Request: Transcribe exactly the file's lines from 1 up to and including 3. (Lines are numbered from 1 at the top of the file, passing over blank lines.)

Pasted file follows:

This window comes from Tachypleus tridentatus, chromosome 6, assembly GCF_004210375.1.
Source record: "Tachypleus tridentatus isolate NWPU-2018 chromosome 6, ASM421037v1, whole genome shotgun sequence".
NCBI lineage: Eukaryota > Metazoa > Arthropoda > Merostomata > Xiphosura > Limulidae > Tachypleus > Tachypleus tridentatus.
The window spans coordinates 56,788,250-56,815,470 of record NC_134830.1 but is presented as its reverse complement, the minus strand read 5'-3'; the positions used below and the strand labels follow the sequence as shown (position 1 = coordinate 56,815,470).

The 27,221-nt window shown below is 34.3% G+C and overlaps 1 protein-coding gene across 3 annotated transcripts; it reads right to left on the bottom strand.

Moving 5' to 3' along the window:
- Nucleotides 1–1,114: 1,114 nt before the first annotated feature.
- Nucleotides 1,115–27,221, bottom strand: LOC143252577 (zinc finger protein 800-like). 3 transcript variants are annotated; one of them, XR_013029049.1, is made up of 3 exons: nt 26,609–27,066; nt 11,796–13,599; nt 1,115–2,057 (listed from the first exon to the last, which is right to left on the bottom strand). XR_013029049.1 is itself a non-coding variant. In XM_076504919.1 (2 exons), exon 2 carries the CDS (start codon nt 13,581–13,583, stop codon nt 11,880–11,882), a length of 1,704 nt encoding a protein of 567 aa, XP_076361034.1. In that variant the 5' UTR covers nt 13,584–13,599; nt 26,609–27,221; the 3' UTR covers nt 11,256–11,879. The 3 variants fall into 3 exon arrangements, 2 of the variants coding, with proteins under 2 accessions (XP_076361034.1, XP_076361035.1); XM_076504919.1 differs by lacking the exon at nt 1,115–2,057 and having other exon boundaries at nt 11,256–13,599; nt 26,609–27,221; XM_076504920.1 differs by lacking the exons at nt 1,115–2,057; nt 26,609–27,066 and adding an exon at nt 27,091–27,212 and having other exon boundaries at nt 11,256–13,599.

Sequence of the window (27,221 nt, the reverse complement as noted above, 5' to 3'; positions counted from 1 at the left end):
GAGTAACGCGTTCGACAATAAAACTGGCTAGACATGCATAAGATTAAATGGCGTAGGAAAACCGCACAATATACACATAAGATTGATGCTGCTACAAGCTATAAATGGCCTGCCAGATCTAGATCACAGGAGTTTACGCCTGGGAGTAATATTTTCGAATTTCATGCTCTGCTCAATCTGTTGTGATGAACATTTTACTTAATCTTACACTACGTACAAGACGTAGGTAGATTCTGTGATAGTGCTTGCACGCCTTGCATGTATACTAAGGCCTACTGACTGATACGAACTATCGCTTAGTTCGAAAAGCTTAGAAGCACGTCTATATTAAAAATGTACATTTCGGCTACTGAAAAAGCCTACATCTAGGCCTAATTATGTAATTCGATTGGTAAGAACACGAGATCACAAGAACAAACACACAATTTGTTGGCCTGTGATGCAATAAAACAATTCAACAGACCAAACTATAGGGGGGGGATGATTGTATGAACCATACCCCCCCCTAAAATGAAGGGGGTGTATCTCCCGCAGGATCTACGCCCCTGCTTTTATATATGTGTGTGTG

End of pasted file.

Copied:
This window comes from Tachypleus tridentatus, chromosome 6, assembly GCF_004210375.1.
Source record: "Tachypleus tridentatus isolate NWPU-2018 chromosome 6, ASM421037v1, whole genome shotgun sequence".
NCBI lineage: Eukaryota > Metazoa > Arthropoda > Merostomata > Xiphosura > Limulidae > Tachypleus > Tachypleus tridentatus.